South Africa’s students are on the frontline of battle, engaging with university management and administrators of the country they live in, contesting and challenging the exhorbitant and ridiculously high cost of tertiary education in South Africa.
Except for pockets of voices besides the student ones, here and there, much of the country is seemingly in denial, unsupportive, yet critical of the student resistance and challenge.
Why is this happening? Why this silence when it comes to supporting legitimate demands and grievances of the students, most of whom can barely afford the extravagant costs to attain a tertiary education.
One would think that the student struggle is isolated; there exist no other struggles, no need to challenge government provision and management of an unequal society.
Very much correctly described and saluted as brave, fearless, fierce and sharp, the current era of student struggle and battle underway in South Africa tares at the core network of our society; that of a severely harsh, fragmented and unequal society that favours and supports elite, wealthy, middle class, rich, urban factions of society while suffocating and strangling the existence of the working class and those who have little to survive an indeed hard life.
But where are the black voices, those who were oppressed just over 20 years ago, who were revolutionaries and on the frontline of resistance against the apartheid regime? Yes, today, you are nicely placed in that vacillating middle class group, nicely taken up with salary, house and middle class comforts.
Why are you seemingly quiet, some of you popping up here and there on social media, never quite indicating whether you support the student struggles. Why are you neither here nor there? Where do you stand in times of battle against government and management and administrators, those who earn very, very high salaries while mostly black students, those of parents and families oppressed during apartheid and with no money or wealthy inheritance from apartheid, struggle to survive?
Why do middle class voices only speak when they want to condemn the violence and make as if the violence is what student struggles are all about? Why do you act as if your life is liberated, that you have ‘freedom’?
Are you satisfied with your government, with neo-liberalism, with capitalist and white capital control of the economy, with white privilege and white ownership of the land? And what about the state of the working class? All of this says NO you are not satisfied and can’t accept this state of rule in South Africa, that you want to challenge and resist. So the students have found their voice, because they have had enough.
It was Martin Luther King who said ‘there comes a time when your silence is betrayal’. And that is how best the SA middle class, rich and wealthy can best be described. The revolution was never over when we got our chance to vote in 1994. No, it was still ongoing. Fierce, bigger, more challenging and demanding.
The student struggles are not isolated from all other struggles in our country South Africa, a society dominated and propped up by capitalism, patriarchy, and male-domination and supported actively by the partners of white wealth and privilege, by abusers and rapists, an accepting middle class and a crushing, brutal security apparatus.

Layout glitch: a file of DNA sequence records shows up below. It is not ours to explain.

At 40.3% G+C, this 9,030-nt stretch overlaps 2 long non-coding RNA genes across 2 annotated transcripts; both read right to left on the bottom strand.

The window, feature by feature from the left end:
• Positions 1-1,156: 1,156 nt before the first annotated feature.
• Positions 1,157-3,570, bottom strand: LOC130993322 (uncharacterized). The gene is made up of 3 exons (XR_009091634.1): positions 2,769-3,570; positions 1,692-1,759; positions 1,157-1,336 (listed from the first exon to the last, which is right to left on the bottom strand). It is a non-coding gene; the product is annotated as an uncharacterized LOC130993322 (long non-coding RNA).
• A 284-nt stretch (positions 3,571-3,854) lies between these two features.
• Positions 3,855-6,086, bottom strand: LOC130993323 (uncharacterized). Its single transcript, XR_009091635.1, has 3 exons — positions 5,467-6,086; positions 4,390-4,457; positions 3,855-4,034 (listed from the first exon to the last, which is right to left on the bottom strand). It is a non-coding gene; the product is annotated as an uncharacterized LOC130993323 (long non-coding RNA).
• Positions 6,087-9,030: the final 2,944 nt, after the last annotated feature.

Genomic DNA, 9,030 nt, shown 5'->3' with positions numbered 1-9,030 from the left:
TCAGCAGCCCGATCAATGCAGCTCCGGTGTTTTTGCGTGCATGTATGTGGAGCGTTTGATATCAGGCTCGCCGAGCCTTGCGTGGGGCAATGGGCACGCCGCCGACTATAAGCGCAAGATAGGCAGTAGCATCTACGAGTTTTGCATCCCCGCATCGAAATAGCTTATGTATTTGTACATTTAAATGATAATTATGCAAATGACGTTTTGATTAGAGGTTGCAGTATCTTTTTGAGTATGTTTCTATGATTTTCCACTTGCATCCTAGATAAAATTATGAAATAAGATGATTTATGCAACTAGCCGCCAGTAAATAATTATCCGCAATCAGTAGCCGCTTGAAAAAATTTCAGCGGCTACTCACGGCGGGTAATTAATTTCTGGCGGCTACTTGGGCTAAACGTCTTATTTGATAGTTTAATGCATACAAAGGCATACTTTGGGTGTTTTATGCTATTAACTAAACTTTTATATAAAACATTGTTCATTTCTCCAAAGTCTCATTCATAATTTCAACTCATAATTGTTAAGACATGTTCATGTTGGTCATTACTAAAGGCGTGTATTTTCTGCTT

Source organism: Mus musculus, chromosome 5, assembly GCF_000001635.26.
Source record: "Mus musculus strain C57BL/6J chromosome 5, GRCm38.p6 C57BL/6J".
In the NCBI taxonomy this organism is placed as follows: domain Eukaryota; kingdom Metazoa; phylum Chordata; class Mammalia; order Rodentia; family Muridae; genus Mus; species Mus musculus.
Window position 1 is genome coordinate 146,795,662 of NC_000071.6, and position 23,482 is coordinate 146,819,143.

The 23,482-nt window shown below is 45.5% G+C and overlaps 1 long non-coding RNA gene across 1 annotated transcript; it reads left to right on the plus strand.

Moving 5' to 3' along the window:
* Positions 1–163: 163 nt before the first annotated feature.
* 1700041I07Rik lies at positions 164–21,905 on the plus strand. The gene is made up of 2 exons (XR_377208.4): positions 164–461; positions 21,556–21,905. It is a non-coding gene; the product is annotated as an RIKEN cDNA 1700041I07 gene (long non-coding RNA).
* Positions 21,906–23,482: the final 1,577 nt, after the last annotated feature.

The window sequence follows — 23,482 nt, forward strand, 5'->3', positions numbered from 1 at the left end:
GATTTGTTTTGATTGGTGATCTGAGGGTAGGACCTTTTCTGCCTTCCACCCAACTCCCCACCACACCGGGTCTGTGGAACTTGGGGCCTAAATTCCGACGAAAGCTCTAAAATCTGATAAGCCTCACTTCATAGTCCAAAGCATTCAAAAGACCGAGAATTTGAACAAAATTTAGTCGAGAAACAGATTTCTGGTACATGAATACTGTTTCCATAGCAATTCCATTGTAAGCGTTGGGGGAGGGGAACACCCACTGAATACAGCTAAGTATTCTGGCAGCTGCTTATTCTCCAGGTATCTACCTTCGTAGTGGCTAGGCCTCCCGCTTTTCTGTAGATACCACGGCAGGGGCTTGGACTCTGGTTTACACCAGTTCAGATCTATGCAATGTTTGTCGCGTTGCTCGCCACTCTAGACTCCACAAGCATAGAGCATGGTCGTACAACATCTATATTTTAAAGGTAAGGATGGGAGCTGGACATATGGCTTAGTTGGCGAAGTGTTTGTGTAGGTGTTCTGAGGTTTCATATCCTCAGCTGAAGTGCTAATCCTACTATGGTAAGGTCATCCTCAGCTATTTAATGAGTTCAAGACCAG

The students are young, most of them not older than 25 but they are battling police and security brutality. Yes, there are horrific moments, emanating from anger like buildings on fire and torching of buildings and tertiary institution property and books. Never forget that the great leader, most people admire and respect Nelson Mandela also became impatient with the pace of struggle demands and also looked at armed struggle.
Out on the frontline, voicing their demands are the students with their student issues and struggle. Civil society has much struggle to engage in, demands to publicise. We should be together in struggle with the students, calling out unemployment, capitalism, neo- liberalism, ruling party corruption, white ownership of the land, white privilege and its inherited apartheid wealth, abuse, rape and patriarchy. But no, we are not doing this. Instead the most we do is talk about ‘the violence’, about the disruptive and violent students, especially those who disrupt lectures. And this is mostly done on social media, as we take up our armchair seats and start with our viewpoints.
Where is the revolutionary fervour of just over 20 years ago? Why have we allowed it to be crushed? Was it not the young learners and young students who protested and boycotted apartheid education, taking us nearer to freedom? Why are we not out there on the streets, in our neighbourhoods and communities, on the factory floor, organising and demonstrating about all that is wrong with our unequal society?
These fierce student struggles have given all who believe in freedom, all the at-one-time oppressed people, a chance to again find their voice and protest. No, the student struggles are not single or isolated struggles. They are interlinked with and part of all other struggles; they are very much aimed at disrupting the elite, male hegemonic and patriarchal, capitalist control of South Africa.
Supporting our student struggles will help us regain our revolutionary voice and will take us forward to that juncture where we unpack, dismantle, disrupt and eliminate all that we don’t want in the society we want to live in.
Stop condemning student resistance and galvanise yourselves into action!